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You need to be able to trudge through rough terrain, climb hills, and stalk prey for hours on end. Our approach to in-season endurance is extremely focused on how you maximize the efficiency of your heart pumping and lungs working.

Strength Training Periodization:

Some hunters believe strength training for the season is about getting as jacked as possible (common hunting fitness mistake #2), but you’re not one of them, because you know adding strength can sometimes hinder performance in the field. That’s why it’s crucial to follow a strategic strength training periodization plan during hunting season.

Periodization is just a fancy way of saying you’re strategically planning your strength training over the phase in a way that continues to challenge your body. It’s useful for preventing burnout or overtraining, either of which could throw off your hunting pursuits.

mtn 230220 3 Hunting Fitness Doesn't Stop for Hunting Season

Mobility and Flexibility:

One thing that many hunters overlook when it comes to maintaining fitness during hunting season is mobility and flexibility. The last thing you want is to get sidelined by an injury that could have easily been prevented by keeping your range of motion at its best.

Mountain Athletes Train All Year

The In-Season Program is available in the MTNTOUGH+ app, and you can try it risk-free with our 14-day free trial. Plus, we’re offering our favorite In-Season Program workout — W1D1 — for free in the video above, so you can get a taste of in-season training without leaving this page.

There’s nothing worse than starting your physical (and mental) prep for hunting season in August. A close second to this is the feeling of starting from scratch after the hunting season, and that’s what most hunters will do unless they continue their training throughout.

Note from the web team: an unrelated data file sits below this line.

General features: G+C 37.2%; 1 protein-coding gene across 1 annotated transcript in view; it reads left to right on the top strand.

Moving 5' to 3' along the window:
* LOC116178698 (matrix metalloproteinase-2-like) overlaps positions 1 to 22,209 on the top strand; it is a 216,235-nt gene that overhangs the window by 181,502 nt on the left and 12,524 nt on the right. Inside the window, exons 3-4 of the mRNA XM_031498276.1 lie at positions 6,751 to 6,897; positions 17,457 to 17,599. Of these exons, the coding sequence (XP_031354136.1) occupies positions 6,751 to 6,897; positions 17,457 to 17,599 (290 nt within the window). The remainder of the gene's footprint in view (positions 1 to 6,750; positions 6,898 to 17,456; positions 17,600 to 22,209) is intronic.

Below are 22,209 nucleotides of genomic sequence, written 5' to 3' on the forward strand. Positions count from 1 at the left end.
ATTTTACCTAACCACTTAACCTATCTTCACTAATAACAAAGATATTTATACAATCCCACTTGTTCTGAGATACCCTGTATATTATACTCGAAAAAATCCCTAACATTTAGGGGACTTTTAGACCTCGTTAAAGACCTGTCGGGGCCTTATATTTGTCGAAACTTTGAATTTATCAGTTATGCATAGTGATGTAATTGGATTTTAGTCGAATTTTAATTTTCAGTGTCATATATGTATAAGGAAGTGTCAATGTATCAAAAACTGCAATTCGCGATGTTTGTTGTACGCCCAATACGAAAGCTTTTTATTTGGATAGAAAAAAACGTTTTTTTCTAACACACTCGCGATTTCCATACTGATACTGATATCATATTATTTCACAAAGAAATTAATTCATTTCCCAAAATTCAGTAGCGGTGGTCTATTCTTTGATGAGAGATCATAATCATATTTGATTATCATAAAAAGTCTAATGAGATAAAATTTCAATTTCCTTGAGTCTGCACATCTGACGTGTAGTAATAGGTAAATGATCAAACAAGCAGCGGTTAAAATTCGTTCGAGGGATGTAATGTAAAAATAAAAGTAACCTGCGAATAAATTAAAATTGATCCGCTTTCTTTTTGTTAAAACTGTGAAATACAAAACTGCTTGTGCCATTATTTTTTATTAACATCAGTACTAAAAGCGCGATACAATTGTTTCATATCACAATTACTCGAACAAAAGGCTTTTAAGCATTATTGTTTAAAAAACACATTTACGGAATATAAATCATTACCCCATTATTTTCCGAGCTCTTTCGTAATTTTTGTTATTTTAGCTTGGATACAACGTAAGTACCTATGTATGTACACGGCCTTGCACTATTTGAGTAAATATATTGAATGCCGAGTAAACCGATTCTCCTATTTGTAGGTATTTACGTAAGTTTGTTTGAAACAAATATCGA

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mtn pack Hunting Fitness Doesn't Stop for Hunting Season

The solution to both these dreaded feelings is embracing the Always Ready mindset. This is our approach and way of thinking that keeps us going all year. We never have to hit the restart button because we never stop training.

It forges us into physically and mentally tough mountain athletes, able to handle hunting or life outside of hunting at any moment. Training all year is the best way to handle any season and certainly in-season backcountry hunting.

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Ethan Smith is a seasoned marine veteran, professional blogger, witty and edgy writer, and an avid hunter. He spent a great deal of his childhood years around the Apache-Sitgreaves National Forest in Arizona. Watching active hunters practise their craft initiated him into the world of hunting and rubrics of outdoor life. He also honed his writing skills by sharing his outdoor experiences with fellow schoolmates through their high school’s magazine. Further along the way, the US Marine Corps got wind of his excellent combination of skills and sought to put them into good use by employing him as a combat correspondent. He now shares his income from this prestigious job with his wife and one kid. Read more >>